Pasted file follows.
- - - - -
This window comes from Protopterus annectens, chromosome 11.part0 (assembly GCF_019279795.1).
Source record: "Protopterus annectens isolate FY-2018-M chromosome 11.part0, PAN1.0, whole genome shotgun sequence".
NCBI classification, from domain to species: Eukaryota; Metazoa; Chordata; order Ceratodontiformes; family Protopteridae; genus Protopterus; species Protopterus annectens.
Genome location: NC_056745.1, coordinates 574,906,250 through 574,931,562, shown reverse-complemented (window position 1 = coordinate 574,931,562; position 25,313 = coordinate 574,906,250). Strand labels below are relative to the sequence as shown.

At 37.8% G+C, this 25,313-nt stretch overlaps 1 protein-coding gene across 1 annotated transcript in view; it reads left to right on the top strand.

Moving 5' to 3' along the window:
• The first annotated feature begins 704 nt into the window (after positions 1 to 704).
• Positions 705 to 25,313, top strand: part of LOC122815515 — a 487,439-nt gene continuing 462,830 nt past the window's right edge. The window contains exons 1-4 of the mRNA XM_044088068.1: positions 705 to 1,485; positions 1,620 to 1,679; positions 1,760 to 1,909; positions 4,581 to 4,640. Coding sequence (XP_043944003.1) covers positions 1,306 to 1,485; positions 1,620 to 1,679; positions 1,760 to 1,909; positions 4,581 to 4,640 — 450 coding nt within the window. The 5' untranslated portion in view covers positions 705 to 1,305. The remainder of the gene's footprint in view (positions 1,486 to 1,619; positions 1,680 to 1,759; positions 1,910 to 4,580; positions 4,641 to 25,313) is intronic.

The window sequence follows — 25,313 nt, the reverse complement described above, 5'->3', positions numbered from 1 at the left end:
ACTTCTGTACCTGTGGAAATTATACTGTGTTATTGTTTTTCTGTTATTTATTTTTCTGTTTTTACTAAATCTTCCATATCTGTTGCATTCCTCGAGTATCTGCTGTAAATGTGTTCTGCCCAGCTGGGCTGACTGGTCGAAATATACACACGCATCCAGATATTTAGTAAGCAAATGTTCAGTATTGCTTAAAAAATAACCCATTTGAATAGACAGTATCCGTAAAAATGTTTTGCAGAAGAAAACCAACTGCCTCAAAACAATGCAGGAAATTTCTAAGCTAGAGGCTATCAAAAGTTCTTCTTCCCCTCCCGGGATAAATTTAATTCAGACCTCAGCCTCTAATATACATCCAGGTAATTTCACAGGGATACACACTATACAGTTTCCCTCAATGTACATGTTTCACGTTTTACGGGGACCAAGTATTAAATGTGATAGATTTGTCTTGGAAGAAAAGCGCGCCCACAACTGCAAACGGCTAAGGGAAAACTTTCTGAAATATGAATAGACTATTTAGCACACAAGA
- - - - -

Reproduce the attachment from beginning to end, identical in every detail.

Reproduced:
This window comes from Protopterus annectens, chromosome 11.part0 (assembly GCF_019279795.1).
Source record: "Protopterus annectens isolate FY-2018-M chromosome 11.part0, PAN1.0, whole genome shotgun sequence".
NCBI classification, from domain to species: Eukaryota; Metazoa; Chordata; order Ceratodontiformes; family Protopteridae; genus Protopterus; species Protopterus annectens.
Genome location: NC_056745.1, coordinates 574,906,250 through 574,931,562, shown reverse-complemented (window position 1 = coordinate 574,931,562; position 25,313 = coordinate 574,906,250). Strand labels below are relative to the sequence as shown.

At 37.8% G+C, this 25,313-nt stretch overlaps 1 protein-coding gene across 1 annotated transcript in view; it reads left to right on the top strand.

Moving 5' to 3' along the window:
• The first annotated feature begins 704 nt into the window (after positions 1 to 704).
• Positions 705 to 25,313, top strand: part of LOC122815515 — a 487,439-nt gene continuing 462,830 nt past the window's right edge. The window contains exons 1-4 of the mRNA XM_044088068.1: positions 705 to 1,485; positions 1,620 to 1,679; positions 1,760 to 1,909; positions 4,581 to 4,640. Coding sequence (XP_043944003.1) covers positions 1,306 to 1,485; positions 1,620 to 1,679; positions 1,760 to 1,909; positions 4,581 to 4,640 — 450 coding nt within the window. The 5' untranslated portion in view covers positions 705 to 1,305. The remainder of the gene's footprint in view (positions 1,486 to 1,619; positions 1,680 to 1,759; positions 1,910 to 4,580; positions 4,641 to 25,313) is intronic.

The window sequence follows — 25,313 nt, the reverse complement described above, 5'->3', positions numbered from 1 at the left end:
ACTTCTGTACCTGTGGAAATTATACTGTGTTATTGTTTTTCTGTTATTTATTTTTCTGTTTTTACTAAATCTTCCATATCTGTTGCATTCCTCGAGTATCTGCTGTAAATGTGTTCTGCCCAGCTGGGCTGACTGGTCGAAATATACACACGCATCCAGATATTTAGTAAGCAAATGTTCAGTATTGCTTAAAAAATAACCCATTTGAATAGACAGTATCCGTAAAAATGTTTTGCAGAAGAAAACCAACTGCCTCAAAACAATGCAGGAAATTTCTAAGCTAGAGGCTATCAAAAGTTCTTCTTCCCCTCCCGGGATAAATTTAATTCAGACCTCAGCCTCTAATATACATCCAGGTAATTTCACAGGGATACACACTATACAGTTTCCCTCAATGTACATGTTTCACGTTTTACGGGGACCAAGTATTAAATGTGATAGATTTGTCTTGGAAGAAAAGCGCGCCCACAACTGCAAACGGCTAAGGGAAAACTTTCTGAAATATGAATAGACTATTTAGCACACAAGA